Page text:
Why do you call her angel?

It's just a good word for her. She's been a real safety net for me.

Jeff showed me that on this and some other pieces, he had written or scrawled or otherwise obscured long messages.

The writing is purposely too messy.

All of my paintings have lots of writing that's too personal, but I try to write too small or backwards.

Pointing to the slumped glass wings, Jeff said:

I made these wings for another project, but I was really pleased when they fit so well — color and everything.

You can actually dial the dial.

I tried.

Sticking my finger in one of the old-fashioned dial's holes and spinning it provoked tactile nostalgia. The sound was a perfect, "ka-grind, click." It took me back to a time before tone buttons on phones.

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Founder

 

He called Founder "Another close friend of mine."

Jeff said Founder was about a friendship that has gone through a lot of changes. I've known her for a long time.

To me this piece looks very mobile. In some ways it's more fun than any of the others.

At least partially, because it is on a mobile base

[She] can be wielded around, he said, wielding the torso from the far corner to a place easier to photograph it.

It's probably the most realistic one in the show. It's loser to a portrait.

Is the bird connected thematically?

I don't know

Why did you use a Cardinal?

Because it was the only bird in my studio.

Jeff described the subject as very outgoing, very mobile, very physical.

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Record Angel

 

She's just very grounded, stable. She's my savior.

I'd done another record piece before and liked how they melted onto each other.

I looked up from my notes, Jeff was nodding appreciatively.

She's the lynchpin of all this. She's been my main personal support this last year.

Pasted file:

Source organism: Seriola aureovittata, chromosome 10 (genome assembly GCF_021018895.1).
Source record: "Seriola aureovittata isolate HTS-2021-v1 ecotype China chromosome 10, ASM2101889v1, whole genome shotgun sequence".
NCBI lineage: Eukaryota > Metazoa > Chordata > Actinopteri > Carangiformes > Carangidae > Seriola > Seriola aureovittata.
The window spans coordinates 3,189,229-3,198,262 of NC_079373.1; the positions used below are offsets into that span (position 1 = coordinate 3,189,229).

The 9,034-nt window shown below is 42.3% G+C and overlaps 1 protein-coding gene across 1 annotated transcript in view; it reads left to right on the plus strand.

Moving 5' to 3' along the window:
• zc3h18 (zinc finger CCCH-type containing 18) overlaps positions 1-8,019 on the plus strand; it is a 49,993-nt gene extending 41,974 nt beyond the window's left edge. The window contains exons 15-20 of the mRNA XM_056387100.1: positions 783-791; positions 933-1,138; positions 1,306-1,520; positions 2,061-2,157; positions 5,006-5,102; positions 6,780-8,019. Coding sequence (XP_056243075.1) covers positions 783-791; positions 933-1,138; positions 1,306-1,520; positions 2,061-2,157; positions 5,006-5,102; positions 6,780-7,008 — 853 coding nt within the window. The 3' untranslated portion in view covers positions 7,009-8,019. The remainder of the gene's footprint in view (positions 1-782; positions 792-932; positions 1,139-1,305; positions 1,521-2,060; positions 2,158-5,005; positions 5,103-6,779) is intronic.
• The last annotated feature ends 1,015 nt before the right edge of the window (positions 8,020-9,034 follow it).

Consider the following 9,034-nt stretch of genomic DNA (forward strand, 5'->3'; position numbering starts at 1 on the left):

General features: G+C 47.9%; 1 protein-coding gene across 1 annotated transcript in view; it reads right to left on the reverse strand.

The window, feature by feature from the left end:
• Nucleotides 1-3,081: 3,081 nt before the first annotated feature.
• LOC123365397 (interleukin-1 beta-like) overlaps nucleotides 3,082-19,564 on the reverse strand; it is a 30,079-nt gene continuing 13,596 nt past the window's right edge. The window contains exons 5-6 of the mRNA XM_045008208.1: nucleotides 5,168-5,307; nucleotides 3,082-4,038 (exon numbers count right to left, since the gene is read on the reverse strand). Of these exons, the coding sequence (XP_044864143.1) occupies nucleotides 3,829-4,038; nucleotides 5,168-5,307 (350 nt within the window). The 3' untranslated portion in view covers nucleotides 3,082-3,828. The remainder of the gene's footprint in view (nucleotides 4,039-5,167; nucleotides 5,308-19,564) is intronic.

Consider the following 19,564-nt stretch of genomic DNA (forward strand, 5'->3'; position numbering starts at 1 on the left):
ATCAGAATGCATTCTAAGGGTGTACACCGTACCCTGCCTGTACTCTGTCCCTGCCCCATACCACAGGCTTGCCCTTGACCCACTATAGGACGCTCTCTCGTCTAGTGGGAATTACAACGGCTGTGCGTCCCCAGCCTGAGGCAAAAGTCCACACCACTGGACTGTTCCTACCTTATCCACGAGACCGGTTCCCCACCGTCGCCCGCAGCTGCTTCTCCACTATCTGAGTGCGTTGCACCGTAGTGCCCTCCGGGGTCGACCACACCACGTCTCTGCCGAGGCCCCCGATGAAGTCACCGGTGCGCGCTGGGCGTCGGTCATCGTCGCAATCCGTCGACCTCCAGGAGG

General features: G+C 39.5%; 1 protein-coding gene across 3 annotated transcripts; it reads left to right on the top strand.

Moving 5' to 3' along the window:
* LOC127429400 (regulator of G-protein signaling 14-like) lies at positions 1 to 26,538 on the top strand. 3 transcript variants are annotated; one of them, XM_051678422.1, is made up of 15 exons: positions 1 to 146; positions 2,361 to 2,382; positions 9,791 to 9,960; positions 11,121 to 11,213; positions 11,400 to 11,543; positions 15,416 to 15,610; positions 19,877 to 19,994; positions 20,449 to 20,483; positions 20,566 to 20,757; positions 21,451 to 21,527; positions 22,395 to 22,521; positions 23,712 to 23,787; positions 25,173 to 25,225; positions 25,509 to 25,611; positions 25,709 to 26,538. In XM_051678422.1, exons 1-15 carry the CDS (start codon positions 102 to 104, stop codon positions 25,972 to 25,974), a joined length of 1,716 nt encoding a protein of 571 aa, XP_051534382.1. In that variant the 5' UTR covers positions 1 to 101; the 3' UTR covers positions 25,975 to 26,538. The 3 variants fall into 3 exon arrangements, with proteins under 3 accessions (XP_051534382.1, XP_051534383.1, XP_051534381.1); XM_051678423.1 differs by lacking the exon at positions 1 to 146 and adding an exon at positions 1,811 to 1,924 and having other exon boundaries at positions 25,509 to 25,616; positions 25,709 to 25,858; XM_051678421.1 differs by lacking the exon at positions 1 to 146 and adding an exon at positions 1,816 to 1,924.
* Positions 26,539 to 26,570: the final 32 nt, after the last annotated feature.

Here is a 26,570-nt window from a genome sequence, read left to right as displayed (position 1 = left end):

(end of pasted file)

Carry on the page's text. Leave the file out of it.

Figuratively, she's the most important piece in the show.

Jeff and I walked through the gravel, crunch-crunching out into the cold, dark sculpture garden behind the gallery, under an overhang, and Jeff stood next to the last piece of sculpture on our gallery tour.

Hostess - detail

 

That's my mom.

Jeff clicked the switch at the top back and forth from "cook" on one side to "clean" on the other."

That's her. Because of its size and the way it's standing.

The whole servant/hostess thing is her. She was born to serve others without reservation. Completely selfless...

Like most of the work in this show, Hostess comprises

all found pieces — record holders, magazine holders, glass holders, serving platters...

I just attached things together. They are all ready made and some sort of serving tray or receptacle.

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When Jeff's dad died...

Ten years ago, she had to develop her own pursuits. So that's why it all looks empty.

Back inside the warmth of the gallery, Jeff showed me some of his recent paintings, long, elongated human forms very reminiscent of the sculptures we'd just examined.

My paintings are just all female forms. But the paintings don't represent any one person in particular.

After the gallery tour, Jeff drove me to his newest studio/home near downtown Dallas.

Of course, we talked along the way, but I didn't take notes again till we'd arrived in his fenced in compound, the paved outside of which was liberally scattered with Mastiff droppings and large Jeff Green sculptures, some of which I photographed.

Jeff holding a glass fish

 

Inside, he led me on a brief tour of where he made his art happen. It was dense with future sculpture materials, mostly small and large pieces of objects that had attracted his attention.

I've also been doing stop-motion animation, but I haven't shown it to anybody yet.

Wandering back to the bins of materials for future work, Jeff showed me several pieces in progress, including a series of found-object fish.

All the fish are lamps or lights.

He showed me even more sketches that end in a jaw — no heads, which, he explained, takes the expressiveness of the face and eyes out of the equation.

It was, Jeff noted, a more interesting place to stop.

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All through Jeff Green's work, there is a strong concentration of size and effort on hands.

These outsized appendages call attention to themselves, but upon closer examination, are often fascinating in intricate details.

It was not something I was conscious of till people pointed it out, I tend to focus on hands because [his] dad had rheumatoid arthritis

We always had a huge closet filled with stuff like that.

Jeff demonstrated several medical hand devices, like an odd looking glove and others.

On the way back to my car, we talked about many, more personal aspects of his recent work and mine. I took no notes.